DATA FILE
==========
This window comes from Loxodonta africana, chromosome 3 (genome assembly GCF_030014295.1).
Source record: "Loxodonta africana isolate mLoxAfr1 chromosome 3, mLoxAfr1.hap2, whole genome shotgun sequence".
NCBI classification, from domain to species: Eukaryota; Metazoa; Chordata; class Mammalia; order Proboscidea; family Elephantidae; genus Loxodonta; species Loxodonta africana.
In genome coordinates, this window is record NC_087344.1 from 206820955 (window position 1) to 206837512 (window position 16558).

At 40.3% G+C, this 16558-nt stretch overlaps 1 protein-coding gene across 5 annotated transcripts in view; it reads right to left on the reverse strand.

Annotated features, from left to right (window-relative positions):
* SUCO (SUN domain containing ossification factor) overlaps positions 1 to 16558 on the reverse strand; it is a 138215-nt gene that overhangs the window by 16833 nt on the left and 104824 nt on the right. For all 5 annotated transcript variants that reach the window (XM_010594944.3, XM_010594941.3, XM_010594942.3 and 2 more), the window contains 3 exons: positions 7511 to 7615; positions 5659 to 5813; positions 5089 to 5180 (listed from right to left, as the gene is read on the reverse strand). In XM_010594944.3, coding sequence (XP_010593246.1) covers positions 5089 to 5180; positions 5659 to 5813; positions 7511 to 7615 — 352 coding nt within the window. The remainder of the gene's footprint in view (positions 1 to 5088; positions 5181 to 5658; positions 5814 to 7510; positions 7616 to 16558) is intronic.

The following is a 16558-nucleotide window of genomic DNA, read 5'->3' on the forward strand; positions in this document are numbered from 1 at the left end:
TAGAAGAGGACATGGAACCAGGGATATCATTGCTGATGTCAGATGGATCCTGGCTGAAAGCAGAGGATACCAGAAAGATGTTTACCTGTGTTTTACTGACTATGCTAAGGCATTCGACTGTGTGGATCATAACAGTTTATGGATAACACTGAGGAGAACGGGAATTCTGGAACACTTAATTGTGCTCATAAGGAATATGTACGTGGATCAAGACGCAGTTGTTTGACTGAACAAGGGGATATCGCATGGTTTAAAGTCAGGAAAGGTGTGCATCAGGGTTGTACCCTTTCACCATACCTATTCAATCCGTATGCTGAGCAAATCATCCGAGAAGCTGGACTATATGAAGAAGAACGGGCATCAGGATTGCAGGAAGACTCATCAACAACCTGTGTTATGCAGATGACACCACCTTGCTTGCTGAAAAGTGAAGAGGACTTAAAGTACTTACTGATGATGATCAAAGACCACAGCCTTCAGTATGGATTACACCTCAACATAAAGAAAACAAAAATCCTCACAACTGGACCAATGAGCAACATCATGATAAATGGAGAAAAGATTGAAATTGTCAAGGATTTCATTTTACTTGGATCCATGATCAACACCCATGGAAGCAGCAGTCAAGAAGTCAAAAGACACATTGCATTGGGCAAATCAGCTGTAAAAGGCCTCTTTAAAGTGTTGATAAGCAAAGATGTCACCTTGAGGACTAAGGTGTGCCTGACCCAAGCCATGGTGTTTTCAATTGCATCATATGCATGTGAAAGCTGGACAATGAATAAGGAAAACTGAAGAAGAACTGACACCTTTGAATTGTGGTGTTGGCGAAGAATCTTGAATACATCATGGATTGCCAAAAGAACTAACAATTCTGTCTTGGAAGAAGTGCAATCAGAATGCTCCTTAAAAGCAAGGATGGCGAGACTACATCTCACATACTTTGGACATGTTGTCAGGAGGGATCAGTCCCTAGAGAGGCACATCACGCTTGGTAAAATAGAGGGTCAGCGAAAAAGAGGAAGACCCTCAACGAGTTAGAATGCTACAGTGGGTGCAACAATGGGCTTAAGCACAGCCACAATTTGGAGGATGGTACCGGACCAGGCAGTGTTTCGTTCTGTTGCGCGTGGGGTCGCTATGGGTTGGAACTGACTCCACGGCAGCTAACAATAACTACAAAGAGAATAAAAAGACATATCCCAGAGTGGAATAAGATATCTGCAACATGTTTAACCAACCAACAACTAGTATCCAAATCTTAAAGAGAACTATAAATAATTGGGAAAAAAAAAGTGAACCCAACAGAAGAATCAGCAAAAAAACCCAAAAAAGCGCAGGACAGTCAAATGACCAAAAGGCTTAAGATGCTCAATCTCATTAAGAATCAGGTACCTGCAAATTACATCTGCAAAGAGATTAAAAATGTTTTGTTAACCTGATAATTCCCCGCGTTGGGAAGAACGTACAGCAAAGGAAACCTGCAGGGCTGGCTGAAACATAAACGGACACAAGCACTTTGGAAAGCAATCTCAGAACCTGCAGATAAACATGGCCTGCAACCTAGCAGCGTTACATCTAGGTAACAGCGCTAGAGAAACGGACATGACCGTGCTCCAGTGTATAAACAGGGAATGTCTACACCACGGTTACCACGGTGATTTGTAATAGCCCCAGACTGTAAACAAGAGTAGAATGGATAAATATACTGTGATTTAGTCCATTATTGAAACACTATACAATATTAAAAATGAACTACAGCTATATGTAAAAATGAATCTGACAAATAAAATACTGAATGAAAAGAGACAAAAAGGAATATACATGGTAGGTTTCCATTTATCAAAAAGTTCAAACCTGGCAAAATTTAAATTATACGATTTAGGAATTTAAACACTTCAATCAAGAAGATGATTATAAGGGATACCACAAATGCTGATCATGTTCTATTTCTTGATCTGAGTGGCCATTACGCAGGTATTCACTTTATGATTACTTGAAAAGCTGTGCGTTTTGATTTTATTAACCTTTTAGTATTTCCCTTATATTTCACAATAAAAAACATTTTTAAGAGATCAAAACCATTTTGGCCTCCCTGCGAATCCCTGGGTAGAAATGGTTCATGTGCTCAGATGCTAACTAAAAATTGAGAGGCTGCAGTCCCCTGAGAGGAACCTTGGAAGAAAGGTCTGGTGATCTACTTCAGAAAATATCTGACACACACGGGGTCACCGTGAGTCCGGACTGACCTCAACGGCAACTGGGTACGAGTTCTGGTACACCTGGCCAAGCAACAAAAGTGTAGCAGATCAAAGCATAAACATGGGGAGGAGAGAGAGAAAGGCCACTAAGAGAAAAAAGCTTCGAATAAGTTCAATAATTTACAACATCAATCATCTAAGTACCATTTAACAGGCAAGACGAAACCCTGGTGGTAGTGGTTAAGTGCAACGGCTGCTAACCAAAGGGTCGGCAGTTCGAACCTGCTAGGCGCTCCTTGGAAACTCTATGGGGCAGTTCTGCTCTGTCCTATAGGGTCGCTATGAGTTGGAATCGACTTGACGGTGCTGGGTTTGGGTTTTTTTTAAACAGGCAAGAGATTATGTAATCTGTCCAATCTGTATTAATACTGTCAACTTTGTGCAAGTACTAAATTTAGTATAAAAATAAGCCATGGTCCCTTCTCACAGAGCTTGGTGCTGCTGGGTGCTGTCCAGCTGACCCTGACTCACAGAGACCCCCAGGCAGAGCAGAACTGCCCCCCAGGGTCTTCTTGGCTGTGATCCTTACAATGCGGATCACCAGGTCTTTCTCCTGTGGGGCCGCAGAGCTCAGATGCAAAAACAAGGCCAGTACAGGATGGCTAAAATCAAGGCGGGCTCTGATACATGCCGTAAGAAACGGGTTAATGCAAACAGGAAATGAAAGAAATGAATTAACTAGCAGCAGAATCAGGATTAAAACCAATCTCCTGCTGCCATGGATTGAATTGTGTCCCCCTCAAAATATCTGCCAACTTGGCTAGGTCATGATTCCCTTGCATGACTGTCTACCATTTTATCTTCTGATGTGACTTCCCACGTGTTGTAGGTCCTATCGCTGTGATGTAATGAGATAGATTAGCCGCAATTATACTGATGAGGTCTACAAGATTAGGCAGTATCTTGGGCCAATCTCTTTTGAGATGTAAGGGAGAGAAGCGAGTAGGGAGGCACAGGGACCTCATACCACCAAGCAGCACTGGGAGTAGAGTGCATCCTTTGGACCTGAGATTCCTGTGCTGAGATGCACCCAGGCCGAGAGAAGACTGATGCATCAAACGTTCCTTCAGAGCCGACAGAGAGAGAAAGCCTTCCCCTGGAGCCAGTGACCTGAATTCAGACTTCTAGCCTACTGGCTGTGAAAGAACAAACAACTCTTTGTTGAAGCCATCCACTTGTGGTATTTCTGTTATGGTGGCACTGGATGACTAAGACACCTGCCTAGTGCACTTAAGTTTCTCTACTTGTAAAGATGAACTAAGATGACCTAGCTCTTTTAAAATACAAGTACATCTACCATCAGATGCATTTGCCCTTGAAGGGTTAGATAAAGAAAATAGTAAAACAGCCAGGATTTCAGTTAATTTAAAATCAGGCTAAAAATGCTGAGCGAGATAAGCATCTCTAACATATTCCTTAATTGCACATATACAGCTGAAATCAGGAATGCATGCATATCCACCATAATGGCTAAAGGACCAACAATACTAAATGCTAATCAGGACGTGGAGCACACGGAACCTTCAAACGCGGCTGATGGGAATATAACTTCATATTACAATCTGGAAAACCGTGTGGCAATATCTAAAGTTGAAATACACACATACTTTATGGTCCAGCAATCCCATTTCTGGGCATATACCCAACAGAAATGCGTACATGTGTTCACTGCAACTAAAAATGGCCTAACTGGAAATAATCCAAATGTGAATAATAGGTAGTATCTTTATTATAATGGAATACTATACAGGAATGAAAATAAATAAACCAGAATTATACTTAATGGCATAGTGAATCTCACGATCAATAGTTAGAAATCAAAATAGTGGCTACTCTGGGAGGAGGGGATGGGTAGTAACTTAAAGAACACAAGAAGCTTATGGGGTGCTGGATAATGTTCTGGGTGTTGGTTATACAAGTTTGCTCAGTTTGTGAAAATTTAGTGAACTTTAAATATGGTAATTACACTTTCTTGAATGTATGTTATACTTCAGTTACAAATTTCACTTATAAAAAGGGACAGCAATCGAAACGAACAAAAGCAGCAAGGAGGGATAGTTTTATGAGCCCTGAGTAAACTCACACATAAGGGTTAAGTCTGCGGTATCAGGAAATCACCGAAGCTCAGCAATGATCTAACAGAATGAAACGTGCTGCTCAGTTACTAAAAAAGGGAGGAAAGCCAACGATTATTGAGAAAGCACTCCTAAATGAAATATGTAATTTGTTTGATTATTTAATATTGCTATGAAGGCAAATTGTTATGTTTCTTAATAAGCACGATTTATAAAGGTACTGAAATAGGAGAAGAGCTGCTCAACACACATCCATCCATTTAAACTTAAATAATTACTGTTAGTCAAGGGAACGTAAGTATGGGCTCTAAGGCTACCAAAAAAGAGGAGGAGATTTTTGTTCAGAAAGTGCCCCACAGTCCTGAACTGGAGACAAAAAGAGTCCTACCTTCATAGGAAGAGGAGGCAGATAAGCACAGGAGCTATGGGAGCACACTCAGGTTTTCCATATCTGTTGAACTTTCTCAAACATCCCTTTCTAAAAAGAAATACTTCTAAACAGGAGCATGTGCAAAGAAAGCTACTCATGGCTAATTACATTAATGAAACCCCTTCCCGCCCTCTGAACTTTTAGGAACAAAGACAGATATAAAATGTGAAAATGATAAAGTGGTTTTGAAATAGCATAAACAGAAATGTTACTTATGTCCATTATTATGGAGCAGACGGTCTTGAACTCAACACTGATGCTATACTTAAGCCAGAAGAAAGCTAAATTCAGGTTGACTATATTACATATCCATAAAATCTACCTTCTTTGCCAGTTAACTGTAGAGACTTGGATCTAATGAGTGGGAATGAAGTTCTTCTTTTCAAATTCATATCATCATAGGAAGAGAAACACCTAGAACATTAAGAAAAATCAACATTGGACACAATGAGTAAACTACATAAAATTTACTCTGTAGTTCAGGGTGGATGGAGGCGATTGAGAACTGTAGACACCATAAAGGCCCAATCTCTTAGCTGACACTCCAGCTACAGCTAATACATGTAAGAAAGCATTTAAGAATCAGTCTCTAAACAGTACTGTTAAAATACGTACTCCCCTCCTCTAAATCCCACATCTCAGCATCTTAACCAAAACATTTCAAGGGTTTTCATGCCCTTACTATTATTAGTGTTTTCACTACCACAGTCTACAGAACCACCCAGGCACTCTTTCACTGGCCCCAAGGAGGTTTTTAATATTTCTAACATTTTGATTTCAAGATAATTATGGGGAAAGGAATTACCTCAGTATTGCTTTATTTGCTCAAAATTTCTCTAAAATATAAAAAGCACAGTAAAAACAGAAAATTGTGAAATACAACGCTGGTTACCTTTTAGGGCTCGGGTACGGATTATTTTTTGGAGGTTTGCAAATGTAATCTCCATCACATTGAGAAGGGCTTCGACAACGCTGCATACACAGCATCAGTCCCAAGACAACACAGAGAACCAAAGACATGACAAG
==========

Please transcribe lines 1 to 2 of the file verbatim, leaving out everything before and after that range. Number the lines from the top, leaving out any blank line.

This window comes from Loxodonta africana, chromosome 3 (genome assembly GCF_030014295.1).
Source record: "Loxodonta africana isolate mLoxAfr1 chromosome 3, mLoxAfr1.hap2, whole genome shotgun sequence".